SEOUL, May 30 (Yonhap) -- The top U.S. military commander in South Korea on Tuesday reaffirmed the U.S. commitment to defend its ally, dismissing concerns that the U.S. could trade its security commitment for the defense of its own cities as "not even worth addressing."
U.S. Forces Korea (USFK) Commander Gen. Paul LaCamera made the remarks amid lingering questions over whether Washington would fully act on its commitment to defend South Korea in a contingency as Pyongyang continues to ramp up weapons tests, such as its launch of a purported solid-fuel intercontinental ballistic missile last month.
"The last thing I would like to say is don't question the United States' commitment, it's ironclad," he said during a forum hosted by the Korea Institute for Defense Analyses in central Seoul. "The argument of whether it will trade Seoul for Los Angeles or Washington, D.C., is not even worth addressing."
"The amount of Americans that live here today, the amount of service members that have given their lives in the defense of this nation, have served on this ground, the amount that appear now with our families and other Americans," he said. "Please do not question the United States' commitment."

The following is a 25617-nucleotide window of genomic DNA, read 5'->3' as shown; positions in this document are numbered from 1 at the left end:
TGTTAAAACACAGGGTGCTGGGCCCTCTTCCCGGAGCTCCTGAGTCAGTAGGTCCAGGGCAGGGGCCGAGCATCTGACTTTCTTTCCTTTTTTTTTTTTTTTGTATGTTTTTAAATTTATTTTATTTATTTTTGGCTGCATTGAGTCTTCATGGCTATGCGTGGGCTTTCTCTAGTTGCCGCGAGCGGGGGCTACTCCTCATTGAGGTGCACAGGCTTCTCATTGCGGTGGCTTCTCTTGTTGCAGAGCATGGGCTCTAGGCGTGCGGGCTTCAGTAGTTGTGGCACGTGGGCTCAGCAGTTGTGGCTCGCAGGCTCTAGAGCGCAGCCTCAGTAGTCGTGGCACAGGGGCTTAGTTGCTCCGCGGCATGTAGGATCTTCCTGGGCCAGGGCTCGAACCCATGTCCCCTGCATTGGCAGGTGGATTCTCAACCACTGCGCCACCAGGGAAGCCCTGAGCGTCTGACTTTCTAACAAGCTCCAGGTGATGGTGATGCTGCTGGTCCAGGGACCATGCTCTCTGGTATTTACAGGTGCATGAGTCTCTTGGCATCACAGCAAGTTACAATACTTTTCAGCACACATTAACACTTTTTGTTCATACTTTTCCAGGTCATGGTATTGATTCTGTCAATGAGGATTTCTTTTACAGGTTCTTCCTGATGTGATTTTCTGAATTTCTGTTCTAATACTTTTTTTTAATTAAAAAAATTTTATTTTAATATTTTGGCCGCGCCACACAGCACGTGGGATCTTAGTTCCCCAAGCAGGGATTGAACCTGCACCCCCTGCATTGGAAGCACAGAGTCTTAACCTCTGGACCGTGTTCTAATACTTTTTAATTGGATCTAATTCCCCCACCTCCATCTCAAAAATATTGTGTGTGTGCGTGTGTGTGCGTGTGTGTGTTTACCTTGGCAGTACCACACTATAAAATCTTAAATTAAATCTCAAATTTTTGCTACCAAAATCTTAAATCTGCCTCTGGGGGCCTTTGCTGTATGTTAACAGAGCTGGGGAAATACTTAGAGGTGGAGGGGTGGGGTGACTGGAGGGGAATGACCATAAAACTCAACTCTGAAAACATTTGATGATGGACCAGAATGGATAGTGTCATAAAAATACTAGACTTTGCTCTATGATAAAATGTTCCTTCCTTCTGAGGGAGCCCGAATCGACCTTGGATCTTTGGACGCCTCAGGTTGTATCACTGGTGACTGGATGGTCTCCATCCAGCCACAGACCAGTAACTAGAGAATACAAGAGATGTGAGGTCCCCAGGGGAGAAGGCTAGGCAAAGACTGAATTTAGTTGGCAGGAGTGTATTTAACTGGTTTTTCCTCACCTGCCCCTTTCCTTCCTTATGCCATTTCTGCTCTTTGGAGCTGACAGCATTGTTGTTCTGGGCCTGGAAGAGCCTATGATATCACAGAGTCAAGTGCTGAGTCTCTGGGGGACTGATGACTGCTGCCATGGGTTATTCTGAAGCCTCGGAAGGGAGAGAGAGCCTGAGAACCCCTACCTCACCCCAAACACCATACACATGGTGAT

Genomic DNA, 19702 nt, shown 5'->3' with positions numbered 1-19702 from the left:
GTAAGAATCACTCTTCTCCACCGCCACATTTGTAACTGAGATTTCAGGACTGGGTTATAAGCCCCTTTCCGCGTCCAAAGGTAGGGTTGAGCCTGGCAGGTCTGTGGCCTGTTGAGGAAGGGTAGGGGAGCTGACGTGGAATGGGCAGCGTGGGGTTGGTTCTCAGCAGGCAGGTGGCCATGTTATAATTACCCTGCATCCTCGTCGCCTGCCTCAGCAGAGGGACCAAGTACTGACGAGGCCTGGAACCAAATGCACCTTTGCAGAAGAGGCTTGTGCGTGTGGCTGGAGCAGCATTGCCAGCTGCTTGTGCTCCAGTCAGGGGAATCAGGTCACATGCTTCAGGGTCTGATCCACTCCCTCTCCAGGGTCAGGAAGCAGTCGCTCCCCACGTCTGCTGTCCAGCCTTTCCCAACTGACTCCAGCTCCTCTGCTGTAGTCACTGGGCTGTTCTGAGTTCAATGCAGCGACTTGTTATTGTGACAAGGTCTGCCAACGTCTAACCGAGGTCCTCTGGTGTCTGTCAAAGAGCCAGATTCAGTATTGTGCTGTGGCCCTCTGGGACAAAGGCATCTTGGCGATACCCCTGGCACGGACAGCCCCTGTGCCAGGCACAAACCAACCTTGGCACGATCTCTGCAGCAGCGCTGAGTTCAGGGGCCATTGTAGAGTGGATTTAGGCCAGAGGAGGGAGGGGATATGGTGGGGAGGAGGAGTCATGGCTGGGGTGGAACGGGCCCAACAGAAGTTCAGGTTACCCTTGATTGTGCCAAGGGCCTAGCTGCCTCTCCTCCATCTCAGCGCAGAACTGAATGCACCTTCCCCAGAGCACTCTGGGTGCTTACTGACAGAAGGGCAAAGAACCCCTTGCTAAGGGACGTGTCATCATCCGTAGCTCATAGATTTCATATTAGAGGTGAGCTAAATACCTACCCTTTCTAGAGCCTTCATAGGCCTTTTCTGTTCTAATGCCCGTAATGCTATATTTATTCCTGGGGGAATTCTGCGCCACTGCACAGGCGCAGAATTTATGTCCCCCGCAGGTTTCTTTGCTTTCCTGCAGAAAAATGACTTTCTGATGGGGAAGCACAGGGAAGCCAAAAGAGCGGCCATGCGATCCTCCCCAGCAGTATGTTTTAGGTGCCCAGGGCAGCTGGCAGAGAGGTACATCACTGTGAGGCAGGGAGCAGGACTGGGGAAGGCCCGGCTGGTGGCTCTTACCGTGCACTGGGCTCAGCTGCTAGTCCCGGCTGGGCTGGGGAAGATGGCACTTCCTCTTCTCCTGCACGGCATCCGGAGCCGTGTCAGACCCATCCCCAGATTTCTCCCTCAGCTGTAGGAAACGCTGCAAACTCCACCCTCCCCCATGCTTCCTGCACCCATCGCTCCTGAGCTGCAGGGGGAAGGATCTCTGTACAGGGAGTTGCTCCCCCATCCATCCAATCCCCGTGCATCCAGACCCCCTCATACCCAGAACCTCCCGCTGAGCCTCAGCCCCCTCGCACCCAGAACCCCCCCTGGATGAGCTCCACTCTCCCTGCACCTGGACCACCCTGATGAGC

The remarks come as Washington and Seoul have made efforts to bolster the credibility of the U.S. "extended deterrence" commitment to defend South Korea with all its military capabilities, including nuclear ones.
The two countries' leaders issued the Washington Declaration during their summit last month, in which they agreed to create the Nuclear Consultative Group to discuss nuclear and strategic planning issues.
"We will maintain our commitment to the alliance, which has endured since the Korean War, and never take it for granted," LaCamera said, adding the U.S. will further enhance the visibility of strategic assets on the Korean Peninsula as stated in the Washington Declaration.
He also highlighted the importance of coalitions and cooperation with other countries beyond the alliance, citing recent efforts for security cooperation between the leaders of South Korea, the U.S. and Japan.
"Transforming our alliance from a bilaterally-focused system to one that thinks, operates, trains in joint multinational, interagency and multidomain environments will not only deter the DPRK but other adversaries and competitors as well," he said.
DPRK stands for the North's official name, the Democratic People's Republic of Korea.
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